The report identifies four options for changing the signs, ranging from low cost to high cost:
- Option 1 would range from $150,000 to $175,000 and would replace the existing signs and flower beds with an internally designed sign.
- Option 2 would place a new facade on the existing sign base, which could be developed internally or externally. The cost could range from $500,000 to $600,000.
- Option 3 would completely replace the signs with an open competition for the design of the new signs. The cost could range from $1.2 million to $2.5 million, and it could take up to two years for the project to be complete.
- Option 4 is a hybrid recommendation, where some signs could be cheaper and others could be more expensive.
In part to facilitate construction of Anthony Henday Drive, some signs have been removed over the years, and the report says it could be an option to look at adding some of those back.
Where would the money come from? For option 1, existing operating budgets would be enough to cover it. For any other option, an increase of funding or a delay to other projects would be required.
One of the reports on the Utility Committee meeting agenda compares the incremental cost of City employees to the cost of hiring consultants. Here’s the key table:
(CEA is the Consulting Engineers of Alberta)
As you can see, the hourly incremental rates for City employees range from 42-51% of the hourly rates for external consultants. The report states that based on the above comparison, “increasing internal capacity could be more cost effective than retaining external consultants.” But not in every case, apparently. “There are situations and specific value to retaining external consultants,” the report says.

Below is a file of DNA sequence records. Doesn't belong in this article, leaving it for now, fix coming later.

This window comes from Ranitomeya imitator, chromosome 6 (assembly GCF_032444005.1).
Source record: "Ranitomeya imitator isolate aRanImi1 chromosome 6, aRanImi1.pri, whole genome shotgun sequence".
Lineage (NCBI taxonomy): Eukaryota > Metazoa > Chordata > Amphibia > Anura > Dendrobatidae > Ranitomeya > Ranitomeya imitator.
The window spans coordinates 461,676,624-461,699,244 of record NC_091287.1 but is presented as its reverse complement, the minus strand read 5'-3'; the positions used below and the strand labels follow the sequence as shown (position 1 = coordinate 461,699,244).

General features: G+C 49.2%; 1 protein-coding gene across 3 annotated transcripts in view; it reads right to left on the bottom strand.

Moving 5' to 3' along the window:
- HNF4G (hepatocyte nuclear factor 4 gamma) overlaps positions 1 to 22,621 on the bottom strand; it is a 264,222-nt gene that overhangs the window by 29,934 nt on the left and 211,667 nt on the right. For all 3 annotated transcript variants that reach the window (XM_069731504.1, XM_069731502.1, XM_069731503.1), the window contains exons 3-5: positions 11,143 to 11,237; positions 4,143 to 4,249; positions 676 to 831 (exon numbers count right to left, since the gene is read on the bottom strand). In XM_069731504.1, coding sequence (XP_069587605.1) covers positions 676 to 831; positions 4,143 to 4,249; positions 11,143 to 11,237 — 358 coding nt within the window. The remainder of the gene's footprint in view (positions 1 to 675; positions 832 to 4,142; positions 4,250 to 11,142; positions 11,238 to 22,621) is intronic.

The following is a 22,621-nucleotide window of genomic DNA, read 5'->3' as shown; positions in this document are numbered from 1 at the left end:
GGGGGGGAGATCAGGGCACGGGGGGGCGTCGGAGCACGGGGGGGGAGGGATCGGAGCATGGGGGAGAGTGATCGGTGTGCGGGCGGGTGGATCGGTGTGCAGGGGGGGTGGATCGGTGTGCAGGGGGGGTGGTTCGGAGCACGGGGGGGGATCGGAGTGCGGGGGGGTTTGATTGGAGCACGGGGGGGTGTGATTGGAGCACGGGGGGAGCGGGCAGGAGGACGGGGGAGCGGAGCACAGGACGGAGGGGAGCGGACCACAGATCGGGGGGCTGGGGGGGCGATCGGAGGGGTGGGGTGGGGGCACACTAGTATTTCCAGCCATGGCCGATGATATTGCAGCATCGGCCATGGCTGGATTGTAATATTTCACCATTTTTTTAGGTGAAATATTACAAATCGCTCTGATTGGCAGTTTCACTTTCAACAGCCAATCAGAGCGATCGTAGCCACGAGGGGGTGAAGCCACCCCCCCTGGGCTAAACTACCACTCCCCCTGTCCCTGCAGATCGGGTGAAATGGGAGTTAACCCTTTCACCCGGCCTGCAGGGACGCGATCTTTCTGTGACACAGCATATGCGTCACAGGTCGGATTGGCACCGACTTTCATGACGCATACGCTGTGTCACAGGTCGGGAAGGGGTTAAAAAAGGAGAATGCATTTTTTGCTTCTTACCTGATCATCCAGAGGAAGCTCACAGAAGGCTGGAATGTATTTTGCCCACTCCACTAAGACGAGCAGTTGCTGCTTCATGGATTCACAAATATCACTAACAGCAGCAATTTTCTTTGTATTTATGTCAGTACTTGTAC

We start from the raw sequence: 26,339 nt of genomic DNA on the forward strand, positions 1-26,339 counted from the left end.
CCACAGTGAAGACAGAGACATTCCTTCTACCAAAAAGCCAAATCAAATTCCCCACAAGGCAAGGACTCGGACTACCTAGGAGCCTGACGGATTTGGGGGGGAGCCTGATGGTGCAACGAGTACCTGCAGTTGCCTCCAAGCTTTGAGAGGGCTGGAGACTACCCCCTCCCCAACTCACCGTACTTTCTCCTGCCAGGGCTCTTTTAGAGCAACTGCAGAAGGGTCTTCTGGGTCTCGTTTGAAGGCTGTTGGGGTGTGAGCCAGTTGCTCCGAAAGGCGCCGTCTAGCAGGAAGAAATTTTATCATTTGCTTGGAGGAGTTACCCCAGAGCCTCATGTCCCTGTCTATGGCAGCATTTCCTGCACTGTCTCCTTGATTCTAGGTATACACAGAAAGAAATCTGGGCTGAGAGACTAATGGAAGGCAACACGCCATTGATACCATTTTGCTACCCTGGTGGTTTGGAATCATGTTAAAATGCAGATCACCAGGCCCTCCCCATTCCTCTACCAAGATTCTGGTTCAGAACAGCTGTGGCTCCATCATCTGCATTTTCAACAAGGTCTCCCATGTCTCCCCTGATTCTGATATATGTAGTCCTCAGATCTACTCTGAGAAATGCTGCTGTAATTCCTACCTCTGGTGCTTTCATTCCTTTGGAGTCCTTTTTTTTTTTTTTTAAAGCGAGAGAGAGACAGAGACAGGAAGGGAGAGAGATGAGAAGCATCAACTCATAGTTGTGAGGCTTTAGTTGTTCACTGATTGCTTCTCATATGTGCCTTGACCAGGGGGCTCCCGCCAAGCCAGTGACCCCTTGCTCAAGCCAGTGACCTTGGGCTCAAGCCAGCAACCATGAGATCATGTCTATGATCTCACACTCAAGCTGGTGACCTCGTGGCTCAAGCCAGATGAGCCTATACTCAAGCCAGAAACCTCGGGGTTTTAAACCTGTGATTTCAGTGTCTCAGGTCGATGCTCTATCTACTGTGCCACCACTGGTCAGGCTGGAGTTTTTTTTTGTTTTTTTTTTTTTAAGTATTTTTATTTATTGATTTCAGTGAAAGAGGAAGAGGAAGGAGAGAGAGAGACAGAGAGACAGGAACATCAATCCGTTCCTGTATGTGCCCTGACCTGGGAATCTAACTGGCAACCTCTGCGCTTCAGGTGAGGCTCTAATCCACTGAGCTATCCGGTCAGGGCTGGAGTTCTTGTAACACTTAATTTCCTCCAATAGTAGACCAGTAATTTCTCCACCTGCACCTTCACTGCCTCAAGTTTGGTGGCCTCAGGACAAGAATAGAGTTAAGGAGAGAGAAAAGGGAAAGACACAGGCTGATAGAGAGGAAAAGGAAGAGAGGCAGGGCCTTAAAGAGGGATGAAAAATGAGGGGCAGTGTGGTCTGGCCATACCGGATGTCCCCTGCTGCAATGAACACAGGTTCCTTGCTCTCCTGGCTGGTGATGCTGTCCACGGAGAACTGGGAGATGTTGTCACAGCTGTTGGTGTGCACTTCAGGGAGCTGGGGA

The report concludes: “Drainage Services will continue to be vigilant in hiring internally while practicing due diligence when retaining external consultants.”
The Jasper Place ARP, Bylaw 17260, is ready for three readings after the public hearing has been held. The ARP covers the neighbourhoods of Britannia Youngstown, Canora, Glenwood, and West Jasper Place, as well as portions of the Stony Plain Road BRZ. Developed over the past two and half years, the Jasper Place ARP “provides guidance on future land use and City investment in Jasper Place, and will help to guide change and growth over the next 15 to 20 years.”
In order for the ARP to become the established planning document for the area, the Britannia/Youngstown Neighbourhood Planning Study, the 100 Avenue Planning Study, and the September 1980 resolution known as “Newman’s Resolution” will all be repealed. Newman’s Resolution states:
“Whereas the large majority of home owners have previously expressed a strong desire to remain single family area, therefore, I move that the area from the lane west of 149 Street to the lane east of 156 Street between 95 Avenue and 100 Avenue remain RF-1, which is the equivalent zoning to what presently exists in the area.”
That’s Kenneth Newman, the last mayor of the Town of Jasper Place. When the town amalgamated with Edmonton in 1964, Newman was elected as an alderman. He retired in 1983. The park at 10802 150 Street is named after him.